Kalgoorlie's Indigenous community is in mourning after the death of 14-year-old Elijah Doughty. A 55-year-old man has been charged with his manslaughter.
Kalgoorlie's Aboriginal community is in mourning a day after a 55-year-old man was charged with the manslaughter of a 14-year-old Indigenous boy.
Elijah Doughty died on Tuesday after a crash, off Clancy Street in Boulder, between a ute the accused was allegedly driving and a motorbike the boy was riding.
Western Australian Police have confirmed the motorbike was "subject to a stolen vehicle report, which was reported to Police on Sunday, August 28".
His family and friends came together on Tuesday night to hold a candlelight vigil in the aftermath of riots at the Kalgoorlie Courthouse and in the streets that left up to 12 police officers injured and several community members arrested.
A number of police cars and the windows of the court house were also damaged.
The man is due to face court in Perth via videolink on Wednesday after the riots delayed his case.
Grieving family and friends have taken to social media to pay tribute to Elijah, who played AFL with the Kalgoorlie City Football Club.
"Elijah doesn't have that chance to grow old now," Nikita Young wrote on a Facebook tribute page.
"Elijah doesn't have that chance to be that footy star he always wanted to be.
"What now for the family and friends who will never hear his voice or the sound of his laughter or hear him speak of his hopes and dreams...what now?"
Rory Kelly wrote: "Rest easy dude devastating news thoughts are with ya pop and brothers and family Forrest st ain't gonna be the same."
Jess Northey wrote the reality of Elijah's death was yet to sink in for her.
"I'm going to miss seeing your gorgeous face around, and miss talking to you," she wrote.
"My thoughts and heart goes out to Elijah Doughty family, gf and friends. You're going to be missed so much."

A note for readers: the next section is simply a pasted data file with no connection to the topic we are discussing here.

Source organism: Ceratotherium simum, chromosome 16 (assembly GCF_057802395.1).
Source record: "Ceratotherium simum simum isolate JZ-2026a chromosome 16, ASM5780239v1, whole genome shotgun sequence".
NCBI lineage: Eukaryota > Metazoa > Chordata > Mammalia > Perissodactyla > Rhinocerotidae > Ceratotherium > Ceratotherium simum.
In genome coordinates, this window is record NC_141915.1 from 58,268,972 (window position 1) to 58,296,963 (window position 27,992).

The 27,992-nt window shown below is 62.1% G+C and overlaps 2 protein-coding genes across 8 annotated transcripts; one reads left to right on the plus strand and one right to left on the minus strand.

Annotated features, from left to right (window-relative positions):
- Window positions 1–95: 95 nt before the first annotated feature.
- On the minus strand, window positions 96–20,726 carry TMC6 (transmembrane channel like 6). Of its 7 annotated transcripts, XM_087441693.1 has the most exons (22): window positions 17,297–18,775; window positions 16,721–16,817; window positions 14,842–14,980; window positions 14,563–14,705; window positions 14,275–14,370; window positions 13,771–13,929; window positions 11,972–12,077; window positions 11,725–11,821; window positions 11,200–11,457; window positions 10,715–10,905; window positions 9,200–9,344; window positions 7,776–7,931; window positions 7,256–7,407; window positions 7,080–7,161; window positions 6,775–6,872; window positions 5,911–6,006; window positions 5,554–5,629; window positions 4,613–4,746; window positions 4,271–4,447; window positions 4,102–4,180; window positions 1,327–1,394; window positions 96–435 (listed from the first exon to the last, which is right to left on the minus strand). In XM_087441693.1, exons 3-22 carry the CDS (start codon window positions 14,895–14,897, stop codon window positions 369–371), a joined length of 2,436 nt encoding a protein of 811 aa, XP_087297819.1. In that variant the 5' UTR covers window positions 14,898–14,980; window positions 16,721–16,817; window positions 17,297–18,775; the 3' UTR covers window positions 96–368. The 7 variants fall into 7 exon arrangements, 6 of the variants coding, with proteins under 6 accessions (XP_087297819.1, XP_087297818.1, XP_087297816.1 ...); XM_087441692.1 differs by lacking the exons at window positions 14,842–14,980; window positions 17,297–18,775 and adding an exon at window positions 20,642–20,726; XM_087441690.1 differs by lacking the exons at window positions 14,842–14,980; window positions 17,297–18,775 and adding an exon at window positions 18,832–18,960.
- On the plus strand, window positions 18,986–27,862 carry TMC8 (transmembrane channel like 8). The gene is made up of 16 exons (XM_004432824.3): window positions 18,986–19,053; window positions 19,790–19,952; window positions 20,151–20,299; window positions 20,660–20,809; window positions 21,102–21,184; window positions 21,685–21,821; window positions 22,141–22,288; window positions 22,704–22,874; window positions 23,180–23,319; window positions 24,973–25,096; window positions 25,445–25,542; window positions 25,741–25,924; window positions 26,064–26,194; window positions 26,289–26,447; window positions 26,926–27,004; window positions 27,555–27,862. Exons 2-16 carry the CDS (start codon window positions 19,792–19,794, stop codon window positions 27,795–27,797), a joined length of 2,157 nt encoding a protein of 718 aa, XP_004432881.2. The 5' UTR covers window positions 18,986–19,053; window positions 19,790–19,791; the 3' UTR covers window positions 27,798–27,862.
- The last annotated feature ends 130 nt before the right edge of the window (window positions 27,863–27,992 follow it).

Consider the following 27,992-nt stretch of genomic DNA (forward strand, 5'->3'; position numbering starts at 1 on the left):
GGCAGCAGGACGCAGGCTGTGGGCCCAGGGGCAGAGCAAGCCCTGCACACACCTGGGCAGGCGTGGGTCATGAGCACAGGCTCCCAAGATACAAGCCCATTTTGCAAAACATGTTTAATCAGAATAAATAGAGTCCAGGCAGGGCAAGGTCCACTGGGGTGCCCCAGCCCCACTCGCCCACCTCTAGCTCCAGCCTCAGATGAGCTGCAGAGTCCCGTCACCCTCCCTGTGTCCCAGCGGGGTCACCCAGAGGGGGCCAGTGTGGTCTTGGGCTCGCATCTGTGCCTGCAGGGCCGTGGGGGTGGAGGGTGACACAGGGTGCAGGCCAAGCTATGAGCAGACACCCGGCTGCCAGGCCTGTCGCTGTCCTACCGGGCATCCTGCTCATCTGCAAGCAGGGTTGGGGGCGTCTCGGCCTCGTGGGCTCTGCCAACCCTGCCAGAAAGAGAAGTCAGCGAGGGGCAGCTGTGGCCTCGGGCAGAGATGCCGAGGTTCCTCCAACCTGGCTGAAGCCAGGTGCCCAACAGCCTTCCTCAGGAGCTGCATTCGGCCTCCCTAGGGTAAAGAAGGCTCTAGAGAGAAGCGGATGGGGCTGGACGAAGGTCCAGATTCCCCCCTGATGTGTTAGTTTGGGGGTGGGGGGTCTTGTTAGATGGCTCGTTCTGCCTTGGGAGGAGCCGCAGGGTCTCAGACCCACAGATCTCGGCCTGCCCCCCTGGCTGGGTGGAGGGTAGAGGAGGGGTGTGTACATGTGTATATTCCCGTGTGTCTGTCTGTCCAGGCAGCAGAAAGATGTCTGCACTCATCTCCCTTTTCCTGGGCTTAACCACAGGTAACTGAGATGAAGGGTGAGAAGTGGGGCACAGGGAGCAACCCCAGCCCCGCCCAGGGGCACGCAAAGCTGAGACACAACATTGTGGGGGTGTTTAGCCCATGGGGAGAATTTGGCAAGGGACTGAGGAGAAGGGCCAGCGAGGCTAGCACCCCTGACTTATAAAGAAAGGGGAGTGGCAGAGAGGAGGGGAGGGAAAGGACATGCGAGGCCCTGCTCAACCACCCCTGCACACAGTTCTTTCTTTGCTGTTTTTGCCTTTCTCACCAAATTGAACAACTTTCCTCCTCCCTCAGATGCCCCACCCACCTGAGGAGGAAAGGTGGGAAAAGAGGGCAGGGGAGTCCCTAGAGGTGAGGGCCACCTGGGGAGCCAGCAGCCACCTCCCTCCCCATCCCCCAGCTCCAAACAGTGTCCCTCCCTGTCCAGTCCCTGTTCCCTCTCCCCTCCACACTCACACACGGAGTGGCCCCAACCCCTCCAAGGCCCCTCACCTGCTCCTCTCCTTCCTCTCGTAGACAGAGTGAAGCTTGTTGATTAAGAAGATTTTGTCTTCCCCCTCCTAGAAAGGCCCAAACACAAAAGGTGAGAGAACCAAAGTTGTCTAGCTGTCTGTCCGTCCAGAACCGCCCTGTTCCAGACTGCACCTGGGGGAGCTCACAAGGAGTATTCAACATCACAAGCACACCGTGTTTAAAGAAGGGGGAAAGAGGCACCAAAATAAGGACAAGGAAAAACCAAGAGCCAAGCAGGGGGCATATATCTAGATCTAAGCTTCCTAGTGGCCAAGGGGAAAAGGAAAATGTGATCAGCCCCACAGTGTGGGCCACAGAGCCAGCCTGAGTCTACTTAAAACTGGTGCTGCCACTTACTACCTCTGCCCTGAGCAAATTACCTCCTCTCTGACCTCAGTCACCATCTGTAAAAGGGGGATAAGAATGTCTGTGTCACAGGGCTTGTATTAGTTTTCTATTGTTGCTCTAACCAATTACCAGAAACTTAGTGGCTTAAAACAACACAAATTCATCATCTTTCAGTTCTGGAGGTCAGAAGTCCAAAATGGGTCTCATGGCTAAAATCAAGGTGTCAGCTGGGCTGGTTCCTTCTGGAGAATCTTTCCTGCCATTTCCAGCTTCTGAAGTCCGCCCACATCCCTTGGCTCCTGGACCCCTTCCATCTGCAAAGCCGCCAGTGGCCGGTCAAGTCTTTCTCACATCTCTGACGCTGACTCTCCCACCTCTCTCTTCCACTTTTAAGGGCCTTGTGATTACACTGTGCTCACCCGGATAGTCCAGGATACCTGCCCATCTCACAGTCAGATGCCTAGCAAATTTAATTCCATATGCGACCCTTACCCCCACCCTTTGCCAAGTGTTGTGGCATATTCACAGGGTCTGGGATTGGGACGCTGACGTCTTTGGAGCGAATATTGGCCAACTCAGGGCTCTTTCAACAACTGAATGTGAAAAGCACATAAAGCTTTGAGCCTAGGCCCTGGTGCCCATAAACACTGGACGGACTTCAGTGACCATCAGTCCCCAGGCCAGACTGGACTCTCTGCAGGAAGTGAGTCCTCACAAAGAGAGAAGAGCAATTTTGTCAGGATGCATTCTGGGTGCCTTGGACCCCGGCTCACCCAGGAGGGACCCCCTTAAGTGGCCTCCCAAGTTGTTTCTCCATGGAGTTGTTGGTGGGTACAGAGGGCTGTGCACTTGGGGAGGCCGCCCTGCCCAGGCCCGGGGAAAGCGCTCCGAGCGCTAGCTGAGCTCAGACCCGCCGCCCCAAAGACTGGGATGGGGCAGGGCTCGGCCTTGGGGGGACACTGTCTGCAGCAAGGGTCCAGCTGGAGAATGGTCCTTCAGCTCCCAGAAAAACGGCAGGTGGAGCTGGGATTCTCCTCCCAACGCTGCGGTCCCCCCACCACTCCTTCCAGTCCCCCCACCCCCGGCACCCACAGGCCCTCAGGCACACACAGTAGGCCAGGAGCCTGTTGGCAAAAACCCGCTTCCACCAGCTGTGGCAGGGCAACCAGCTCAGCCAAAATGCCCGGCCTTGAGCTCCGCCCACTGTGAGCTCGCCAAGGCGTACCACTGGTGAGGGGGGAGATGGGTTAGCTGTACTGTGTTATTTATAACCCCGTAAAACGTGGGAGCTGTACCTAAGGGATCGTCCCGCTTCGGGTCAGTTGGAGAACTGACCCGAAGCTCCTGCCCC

Barbara-Janae Cook wrote: "Rest in peace Elijah Doughty, you'll be missed by many. Fly high little fulla. Condolences to family & friends".
Kalgoorlie community members have also expressed their anger and frustration at what they see as an inadequate charge. It is believed this anger was what led to Tuesday's riots.
The WA Police intend to maintain a strong presence in the area.
"Our focus is on the safety and security of the Goldfields Community," a statement on the WA Police Facebook page said.
The ABC reported resident Bruce Smith felt there was an undercut of racism within the community and the police and called on the police to address it, particularly threats Indigenous community members had received on social media.
"Those are the ones that are going to continue brewing those attitudes we don't want to see, and it's all coming out on social media, on Facebook," he said.
"They've got to learn that these people are going to live, and their descendents are going to live, and the justice system that's going to serve them should be put right so that the future generation of our youths in this town, Goldfields and Boulder, are being protected."